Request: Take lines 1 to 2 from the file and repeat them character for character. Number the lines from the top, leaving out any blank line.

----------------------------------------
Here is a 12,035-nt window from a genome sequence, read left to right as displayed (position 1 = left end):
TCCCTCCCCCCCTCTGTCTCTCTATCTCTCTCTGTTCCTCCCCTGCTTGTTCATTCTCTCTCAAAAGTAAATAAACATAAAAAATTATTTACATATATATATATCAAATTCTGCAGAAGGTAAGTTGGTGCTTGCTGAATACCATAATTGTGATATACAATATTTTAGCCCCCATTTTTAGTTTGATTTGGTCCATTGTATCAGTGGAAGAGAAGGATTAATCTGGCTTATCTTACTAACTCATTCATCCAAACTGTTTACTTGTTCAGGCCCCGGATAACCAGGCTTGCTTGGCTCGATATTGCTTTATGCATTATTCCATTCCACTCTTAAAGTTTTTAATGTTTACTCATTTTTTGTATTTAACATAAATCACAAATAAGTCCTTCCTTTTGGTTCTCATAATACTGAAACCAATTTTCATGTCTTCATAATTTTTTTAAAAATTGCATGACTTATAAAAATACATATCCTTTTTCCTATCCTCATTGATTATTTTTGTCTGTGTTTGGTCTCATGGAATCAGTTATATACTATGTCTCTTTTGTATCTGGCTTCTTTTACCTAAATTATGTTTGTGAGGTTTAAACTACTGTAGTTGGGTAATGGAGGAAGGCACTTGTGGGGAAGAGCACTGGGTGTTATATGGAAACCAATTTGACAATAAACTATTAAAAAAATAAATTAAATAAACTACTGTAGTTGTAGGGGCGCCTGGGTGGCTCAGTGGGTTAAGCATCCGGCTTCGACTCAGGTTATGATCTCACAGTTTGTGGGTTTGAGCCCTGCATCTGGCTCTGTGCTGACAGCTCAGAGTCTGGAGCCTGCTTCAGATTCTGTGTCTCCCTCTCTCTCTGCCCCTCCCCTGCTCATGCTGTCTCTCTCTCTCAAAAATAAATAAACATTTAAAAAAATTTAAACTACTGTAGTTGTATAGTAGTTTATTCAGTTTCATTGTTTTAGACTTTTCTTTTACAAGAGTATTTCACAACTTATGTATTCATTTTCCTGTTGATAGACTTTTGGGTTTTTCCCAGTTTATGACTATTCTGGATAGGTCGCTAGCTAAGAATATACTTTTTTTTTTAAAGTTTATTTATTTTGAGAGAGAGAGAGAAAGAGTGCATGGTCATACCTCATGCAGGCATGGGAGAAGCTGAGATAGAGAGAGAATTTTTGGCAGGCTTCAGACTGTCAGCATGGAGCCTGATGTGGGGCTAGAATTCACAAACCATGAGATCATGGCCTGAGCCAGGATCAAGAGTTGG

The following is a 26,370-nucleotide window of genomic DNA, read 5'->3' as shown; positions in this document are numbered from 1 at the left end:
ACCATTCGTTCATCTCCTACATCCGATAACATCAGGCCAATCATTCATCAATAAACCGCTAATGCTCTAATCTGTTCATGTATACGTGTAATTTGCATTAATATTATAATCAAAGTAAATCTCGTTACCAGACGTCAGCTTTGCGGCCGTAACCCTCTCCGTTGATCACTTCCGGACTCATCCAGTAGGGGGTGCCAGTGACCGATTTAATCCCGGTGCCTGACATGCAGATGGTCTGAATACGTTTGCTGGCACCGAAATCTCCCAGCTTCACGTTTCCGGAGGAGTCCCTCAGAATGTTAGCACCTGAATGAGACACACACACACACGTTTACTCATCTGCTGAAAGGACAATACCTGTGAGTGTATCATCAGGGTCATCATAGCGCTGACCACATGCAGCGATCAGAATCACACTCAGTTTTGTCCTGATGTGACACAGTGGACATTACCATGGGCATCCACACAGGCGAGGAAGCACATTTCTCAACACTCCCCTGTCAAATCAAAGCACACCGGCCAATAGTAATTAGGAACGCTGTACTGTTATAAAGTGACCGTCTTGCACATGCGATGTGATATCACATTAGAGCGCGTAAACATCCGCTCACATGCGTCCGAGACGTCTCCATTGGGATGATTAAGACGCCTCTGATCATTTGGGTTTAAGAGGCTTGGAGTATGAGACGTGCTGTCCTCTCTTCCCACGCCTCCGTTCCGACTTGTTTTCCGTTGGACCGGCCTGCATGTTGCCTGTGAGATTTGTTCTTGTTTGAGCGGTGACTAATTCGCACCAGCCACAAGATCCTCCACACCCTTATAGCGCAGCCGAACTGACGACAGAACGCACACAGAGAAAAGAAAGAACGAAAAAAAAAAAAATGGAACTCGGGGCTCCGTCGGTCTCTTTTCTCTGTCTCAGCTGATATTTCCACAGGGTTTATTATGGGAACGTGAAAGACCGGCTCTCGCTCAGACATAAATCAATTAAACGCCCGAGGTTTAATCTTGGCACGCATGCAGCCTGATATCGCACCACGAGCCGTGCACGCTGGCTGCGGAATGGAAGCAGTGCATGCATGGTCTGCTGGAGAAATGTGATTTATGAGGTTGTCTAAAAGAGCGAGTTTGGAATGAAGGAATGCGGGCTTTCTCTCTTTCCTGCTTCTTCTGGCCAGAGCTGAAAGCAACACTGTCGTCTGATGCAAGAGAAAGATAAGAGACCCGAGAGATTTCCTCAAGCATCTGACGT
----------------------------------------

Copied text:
Here is a 12,035-nt window from a genome sequence, read left to right as displayed (position 1 = left end):
TCCCTCCCCCCCTCTGTCTCTCTATCTCTCTCTGTTCCTCCCCTGCTTGTTCATTCTCTCTCAAAAGTAAATAAACATAAAAAATTATTTACATATATATATATCAAATTCTGCAGAAGGTAAGTTGGTGCTTGCTGAATACCATAATTGTGATATACAATATTTTAGCCCCCATTTTTAGTTTGATTTGGTCCATTGTATCAGTGGAAGAGAAGGATTAATCTGGCTTATCTTACTAACTCATTCATCCAAACTGTTTACTTGTTCAGGCCCCGGATAACCAGGCTTGCTTGGCTCGATATTGCTTTATGCATTATTCCATTCCACTCTTAAAGTTTTTAATGTTTACTCATTTTTTGTATTTAACATAAATCACAAATAAGTCCTTCCTTTTGGTTCTCATAATACTGAAACCAATTTTCATGTCTTCATAATTTTTTTAAAAATTGCATGACTTATAAAAATACATATCCTTTTTCCTATCCTCATTGATTATTTTTGTCTGTGTTTGGTCTCATGGAATCAGTTATATACTATGTCTCTTTTGTATCTGGCTTCTTTTACCTAAATTATGTTTGTGAGGTTTAAACTACTGTAGTTGGGTAATGGAGGAAGGCACTTGTGGGGAAGAGCACTGGGTGTTATATGGAAACCAATTTGACAATAAACTATTAAAAAAATAAATTAAATAAACTACTGTAGTTGTAGGGGCGCCTGGGTGGCTCAGTGGGTTAAGCATCCGGCTTCGACTCAGGTTATGATCTCACAGTTTGTGGGTTTGAGCCCTGCATCTGGCTCTGTGCTGACAGCTCAGAGTCTGGAGCCTGCTTCAGATTCTGTGTCTCCCTCTCTCTCTGCCCCTCCCCTGCTCATGCTGTCTCTCTCTCTCAAAAATAAATAAACATTTAAAAAAATTTAAACTACTGTAGTTGTATAGTAGTTTATTCAGTTTCATTGTTTTAGACTTTTCTTTTACAAGAGTATTTCACAACTTATGTATTCATTTTCCTGTTGATAGACTTTTGGGTTTTTCCCAGTTTATGACTATTCTGGATAGGTCGCTAGCTAAGAATATACTTTTTTTTTTAAAGTTTATTTATTTTGAGAGAGAGAGAGAAAGAGTGCATGGTCATACCTCATGCAGGCATGGGAGAAGCTGAGATAGAGAGAGAATTTTTGGCAGGCTTCAGACTGTCAGCATGGAGCCTGATGTGGGGCTAGAATTCACAAACCATGAGATCATGGCCTGAGCCAGGATCAAGAGTTGG